The Arnold: Columbus' year-round strength and fitness scene
The Arnold Sports Festival is the pinnacle of Columbus strength and fitness - the largest multi-sport event in the United States and the most beloved local athletic event not colored scarlet and gray.
"This is a strength heaven for people," said Jim Lorimer, the promoter who co-founded the Arnold in 1989.
When the fest shuts down, Columbus remains a year-round hub for strength and fitness athletes.
In the late 1960s, Louie Simmons switched from Olympic weightlifting to powerlifting, which focuses on bench press, squat and dead lift. Inspired by Ohio powerlifters like Larry Pacifico and Doug Heath, Simmons developed revolutionary techniques; in 1986, he opened Westside Barbell in Grove City and began training powerlifters with his Westside Method, including Chuck Vogelpohl, now a multiple world-record holder.
By 2000, Westside was attracting lifters from outside Ohio. Eventually, some of them formed offshoot gyms like Matt Wenning's Ludus Magnus in Franklinton, which is helping the Army redesign its strength training protocol, and Dan Dague's Lexen Xtreme in Grove City, where Vogelpohl now trains.
"(Simmons) had a big influence on all of us," Dague said.
Though USA Powerlifting hosts an event at the Arnold, the Columbus-based extreme powerlifting clique hasn't participated since 2007 because of conflicts over drug testing (the Arnold demands it), multi-ply shirts used for better leverage (the Arnold forbids them, for now) and other insider politics. Dague's Xtreme Powerlifting Coalition is bringing this wild element back to the Arnold next year; in the meantime, XPC hosts its own powerlifting meet at the Ultimate Sports Center this weekend.
Fitness and figure
Worthington's Metro Fitness North has become "Venice Beach Midwest," co-owner Mike Davies said. Athletes from as far as Australia and South Africa travel to train with Davies for bodybuilding, figure, bikini and more.
Davies, originally a cheerleading coach, got into training when he realized his athletes had nowhere to compete after high school. One example: Lexi Kaufman, 20, who competed at the Arnold in gymnastics at age 5 and cheerleading as a teen. This weekend she makes her pro bikini debut and launches her first fashion line for Davies' company, Rockstar Bikini.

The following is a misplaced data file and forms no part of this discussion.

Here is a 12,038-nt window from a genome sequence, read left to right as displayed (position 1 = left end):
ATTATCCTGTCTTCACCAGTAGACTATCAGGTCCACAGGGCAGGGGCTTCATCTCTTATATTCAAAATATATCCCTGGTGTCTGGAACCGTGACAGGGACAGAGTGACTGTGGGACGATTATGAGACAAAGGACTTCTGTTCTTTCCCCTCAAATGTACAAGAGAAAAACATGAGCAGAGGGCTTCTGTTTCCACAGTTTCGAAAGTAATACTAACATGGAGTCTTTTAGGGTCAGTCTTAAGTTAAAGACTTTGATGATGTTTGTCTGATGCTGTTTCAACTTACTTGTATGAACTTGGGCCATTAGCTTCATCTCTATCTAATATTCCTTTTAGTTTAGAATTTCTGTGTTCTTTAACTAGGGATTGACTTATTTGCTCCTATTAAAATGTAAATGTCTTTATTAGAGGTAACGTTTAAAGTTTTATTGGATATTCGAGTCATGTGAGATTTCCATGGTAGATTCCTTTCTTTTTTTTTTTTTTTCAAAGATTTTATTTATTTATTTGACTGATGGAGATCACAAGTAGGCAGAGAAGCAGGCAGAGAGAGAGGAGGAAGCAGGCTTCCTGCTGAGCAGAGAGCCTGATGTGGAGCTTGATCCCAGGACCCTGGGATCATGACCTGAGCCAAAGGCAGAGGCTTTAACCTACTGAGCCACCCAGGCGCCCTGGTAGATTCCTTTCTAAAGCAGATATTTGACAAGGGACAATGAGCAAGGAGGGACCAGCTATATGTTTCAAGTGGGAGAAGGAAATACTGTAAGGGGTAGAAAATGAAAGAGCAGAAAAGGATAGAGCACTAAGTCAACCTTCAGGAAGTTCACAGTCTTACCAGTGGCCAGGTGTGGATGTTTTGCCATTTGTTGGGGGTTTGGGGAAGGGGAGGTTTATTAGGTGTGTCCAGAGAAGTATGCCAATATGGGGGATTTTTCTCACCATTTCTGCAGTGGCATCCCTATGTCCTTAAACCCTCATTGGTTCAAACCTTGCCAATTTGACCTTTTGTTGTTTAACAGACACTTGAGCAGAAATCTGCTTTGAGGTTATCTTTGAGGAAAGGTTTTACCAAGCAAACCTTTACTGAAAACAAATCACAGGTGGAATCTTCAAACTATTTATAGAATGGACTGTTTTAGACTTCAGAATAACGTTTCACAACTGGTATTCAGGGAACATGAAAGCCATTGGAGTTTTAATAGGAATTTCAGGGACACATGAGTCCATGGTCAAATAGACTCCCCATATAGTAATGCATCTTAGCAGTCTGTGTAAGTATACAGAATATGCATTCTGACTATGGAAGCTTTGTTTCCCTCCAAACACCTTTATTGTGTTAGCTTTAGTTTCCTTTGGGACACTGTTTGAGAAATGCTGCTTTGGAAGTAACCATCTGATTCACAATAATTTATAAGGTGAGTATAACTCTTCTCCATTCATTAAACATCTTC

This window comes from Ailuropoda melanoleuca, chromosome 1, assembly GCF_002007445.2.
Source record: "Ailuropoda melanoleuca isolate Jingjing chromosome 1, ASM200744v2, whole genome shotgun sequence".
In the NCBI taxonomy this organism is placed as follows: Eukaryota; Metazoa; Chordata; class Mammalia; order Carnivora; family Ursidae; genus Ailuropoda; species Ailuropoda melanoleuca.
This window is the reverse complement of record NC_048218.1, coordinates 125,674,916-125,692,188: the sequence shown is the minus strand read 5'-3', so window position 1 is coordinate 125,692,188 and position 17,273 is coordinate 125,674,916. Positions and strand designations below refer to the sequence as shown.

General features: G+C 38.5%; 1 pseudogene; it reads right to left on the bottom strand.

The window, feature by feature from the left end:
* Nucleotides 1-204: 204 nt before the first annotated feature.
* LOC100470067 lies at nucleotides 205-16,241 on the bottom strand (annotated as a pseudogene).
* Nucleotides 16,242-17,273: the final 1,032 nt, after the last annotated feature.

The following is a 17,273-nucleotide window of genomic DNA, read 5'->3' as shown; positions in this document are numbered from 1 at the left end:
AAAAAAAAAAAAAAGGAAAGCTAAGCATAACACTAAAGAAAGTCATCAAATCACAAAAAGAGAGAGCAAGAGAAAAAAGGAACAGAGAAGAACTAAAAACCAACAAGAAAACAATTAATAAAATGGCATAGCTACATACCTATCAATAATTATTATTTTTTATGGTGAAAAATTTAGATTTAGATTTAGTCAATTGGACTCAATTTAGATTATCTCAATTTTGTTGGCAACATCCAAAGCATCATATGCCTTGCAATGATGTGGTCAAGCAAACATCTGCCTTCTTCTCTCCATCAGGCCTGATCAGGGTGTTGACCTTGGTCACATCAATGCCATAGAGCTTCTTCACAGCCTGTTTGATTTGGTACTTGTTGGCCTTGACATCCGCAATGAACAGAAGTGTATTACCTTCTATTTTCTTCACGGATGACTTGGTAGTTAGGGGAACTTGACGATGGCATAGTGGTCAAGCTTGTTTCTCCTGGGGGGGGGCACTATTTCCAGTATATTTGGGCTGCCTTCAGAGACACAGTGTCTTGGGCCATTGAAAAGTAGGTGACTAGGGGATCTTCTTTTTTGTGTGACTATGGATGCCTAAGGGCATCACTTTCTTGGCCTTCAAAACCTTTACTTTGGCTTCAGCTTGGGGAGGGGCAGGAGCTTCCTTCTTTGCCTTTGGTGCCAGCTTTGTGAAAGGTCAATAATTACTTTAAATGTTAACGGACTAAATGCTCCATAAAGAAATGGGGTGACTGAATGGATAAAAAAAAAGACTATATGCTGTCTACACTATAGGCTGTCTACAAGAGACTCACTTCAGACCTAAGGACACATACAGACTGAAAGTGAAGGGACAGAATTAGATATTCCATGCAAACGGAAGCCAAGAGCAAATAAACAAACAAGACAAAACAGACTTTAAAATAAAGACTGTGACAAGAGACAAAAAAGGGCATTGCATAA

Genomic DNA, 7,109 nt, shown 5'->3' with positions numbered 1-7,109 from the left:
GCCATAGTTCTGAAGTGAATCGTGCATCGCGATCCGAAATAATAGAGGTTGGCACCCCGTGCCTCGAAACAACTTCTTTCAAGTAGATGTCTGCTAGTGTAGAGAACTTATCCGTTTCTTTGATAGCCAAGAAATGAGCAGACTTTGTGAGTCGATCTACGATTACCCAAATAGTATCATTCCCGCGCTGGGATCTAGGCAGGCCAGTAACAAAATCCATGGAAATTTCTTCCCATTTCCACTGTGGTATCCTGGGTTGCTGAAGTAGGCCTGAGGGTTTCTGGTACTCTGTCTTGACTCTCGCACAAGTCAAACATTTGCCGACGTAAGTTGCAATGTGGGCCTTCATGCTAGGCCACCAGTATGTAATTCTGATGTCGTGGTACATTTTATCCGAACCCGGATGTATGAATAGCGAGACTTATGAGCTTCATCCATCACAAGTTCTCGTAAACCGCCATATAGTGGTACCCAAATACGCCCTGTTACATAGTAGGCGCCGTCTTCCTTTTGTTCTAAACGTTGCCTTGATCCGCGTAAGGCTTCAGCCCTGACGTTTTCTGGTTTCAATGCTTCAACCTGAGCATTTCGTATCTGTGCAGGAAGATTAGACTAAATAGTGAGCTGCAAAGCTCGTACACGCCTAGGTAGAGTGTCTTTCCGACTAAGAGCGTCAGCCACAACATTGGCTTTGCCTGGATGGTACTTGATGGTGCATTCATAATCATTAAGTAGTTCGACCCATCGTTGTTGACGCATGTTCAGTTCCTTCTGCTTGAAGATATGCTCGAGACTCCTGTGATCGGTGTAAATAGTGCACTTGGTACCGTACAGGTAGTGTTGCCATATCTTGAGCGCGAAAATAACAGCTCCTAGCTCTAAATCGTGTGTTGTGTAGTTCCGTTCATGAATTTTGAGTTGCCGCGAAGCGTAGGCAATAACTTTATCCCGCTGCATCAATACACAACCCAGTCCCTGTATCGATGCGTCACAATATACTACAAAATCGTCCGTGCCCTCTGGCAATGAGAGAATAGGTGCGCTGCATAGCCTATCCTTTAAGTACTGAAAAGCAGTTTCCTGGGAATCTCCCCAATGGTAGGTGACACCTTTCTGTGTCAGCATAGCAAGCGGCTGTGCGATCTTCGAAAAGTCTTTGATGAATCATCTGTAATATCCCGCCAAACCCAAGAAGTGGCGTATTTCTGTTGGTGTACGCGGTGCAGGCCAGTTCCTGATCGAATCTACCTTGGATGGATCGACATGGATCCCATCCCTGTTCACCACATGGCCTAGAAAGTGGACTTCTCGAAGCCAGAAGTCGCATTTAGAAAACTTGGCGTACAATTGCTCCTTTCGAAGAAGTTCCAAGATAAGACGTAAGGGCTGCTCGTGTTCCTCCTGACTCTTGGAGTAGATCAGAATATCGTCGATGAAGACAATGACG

"I started lifting to gain weight and be healthier," Kaufman said. "Then they told me, 'You're going to be on stage in nine weeks.' It was kind of addicting."
At North Side YMCA, Mark Cannella trains Olympic hopefuls with Columbus Weightlifting Club. Despite weightlifting's niche status stateside, Cannella notes: "We are the mother of all sports."
Though the club is open to amateurs of all levels, Cannella's client Holley Mangold has a strong chance to qualify for the U.S. Olympic team at Sunday's trials. Drew Dillon, another CWC lifter, placed third at nationals in 2010; with the right breaks this weekend, he could qualify for an international meet and go pro.
"I've shaped my life around it," said Dillon, who does marketing work on the side.
After almost a decade at Rickenbacker Air Force Base, Bill Henniger was contemplating more military work in 2006 when he heard about CrossFit, a new cross-disciplinary training system designed to prepare athletes for any challenge.
"Pretty much anything is game, but it needs to be measurable," Henniger said.
When Henniger opened Rogue Fitness, he recognized a market for CrossFit gear, so he teamed with product designer Ian Maclean to sell gymnastics rings. Maclean now oversees a full line of Rogue products.
Among Henniger's first clients was his future wife, Caity Matter, who won the Reebok CrossFit Games in 2008. In 2009, Henniger moved Rogue to a Grandview industrial park and sold his Gahanna facility to Graham Holmberg, who made Columbus the only city to produce two world CrossFit champions by winning in 2010.
"Routine is the enemy," Holmberg said. "The only way you can really wrap your mind around it is trying it."
Looking to take Holmberg up on it? The Arnold hosts open CrossFit sectionals Saturday.